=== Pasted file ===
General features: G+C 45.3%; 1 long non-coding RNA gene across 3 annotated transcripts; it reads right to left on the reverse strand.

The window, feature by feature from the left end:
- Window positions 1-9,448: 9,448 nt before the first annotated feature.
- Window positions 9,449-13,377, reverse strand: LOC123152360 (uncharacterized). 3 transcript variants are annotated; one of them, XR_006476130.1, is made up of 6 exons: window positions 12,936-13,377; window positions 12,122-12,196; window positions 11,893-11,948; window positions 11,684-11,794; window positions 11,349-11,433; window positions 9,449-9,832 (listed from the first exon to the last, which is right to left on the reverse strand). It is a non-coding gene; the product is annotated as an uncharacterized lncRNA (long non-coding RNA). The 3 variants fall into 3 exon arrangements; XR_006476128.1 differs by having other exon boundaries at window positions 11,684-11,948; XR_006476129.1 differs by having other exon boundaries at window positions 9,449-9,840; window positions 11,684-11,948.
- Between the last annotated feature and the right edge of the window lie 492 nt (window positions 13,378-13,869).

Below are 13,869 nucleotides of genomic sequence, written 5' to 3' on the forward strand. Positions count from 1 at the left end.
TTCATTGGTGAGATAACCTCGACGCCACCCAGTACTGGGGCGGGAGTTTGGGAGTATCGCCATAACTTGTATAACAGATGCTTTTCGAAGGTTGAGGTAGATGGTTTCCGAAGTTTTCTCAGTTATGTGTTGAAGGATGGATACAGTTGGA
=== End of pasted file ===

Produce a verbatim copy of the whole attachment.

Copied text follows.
General features: G+C 45.3%; 1 long non-coding RNA gene across 3 annotated transcripts; it reads right to left on the reverse strand.

The window, feature by feature from the left end:
- Window positions 1-9,448: 9,448 nt before the first annotated feature.
- Window positions 9,449-13,377, reverse strand: LOC123152360 (uncharacterized). 3 transcript variants are annotated; one of them, XR_006476130.1, is made up of 6 exons: window positions 12,936-13,377; window positions 12,122-12,196; window positions 11,893-11,948; window positions 11,684-11,794; window positions 11,349-11,433; window positions 9,449-9,832 (listed from the first exon to the last, which is right to left on the reverse strand). It is a non-coding gene; the product is annotated as an uncharacterized lncRNA (long non-coding RNA). The 3 variants fall into 3 exon arrangements; XR_006476128.1 differs by having other exon boundaries at window positions 11,684-11,948; XR_006476129.1 differs by having other exon boundaries at window positions 9,449-9,840; window positions 11,684-11,948.
- Between the last annotated feature and the right edge of the window lie 492 nt (window positions 13,378-13,869).

Below are 13,869 nucleotides of genomic sequence, written 5' to 3' on the forward strand. Positions count from 1 at the left end.
TTCATTGGTGAGATAACCTCGACGCCACCCAGTACTGGGGCGGGAGTTTGGGAGTATCGCCATAACTTGTATAACAGATGCTTTTCGAAGGTTGAGGTAGATGGTTTCCGAAGTTTTCTCAGTTATGTGTTGAAGGATGGATACAGTTGGA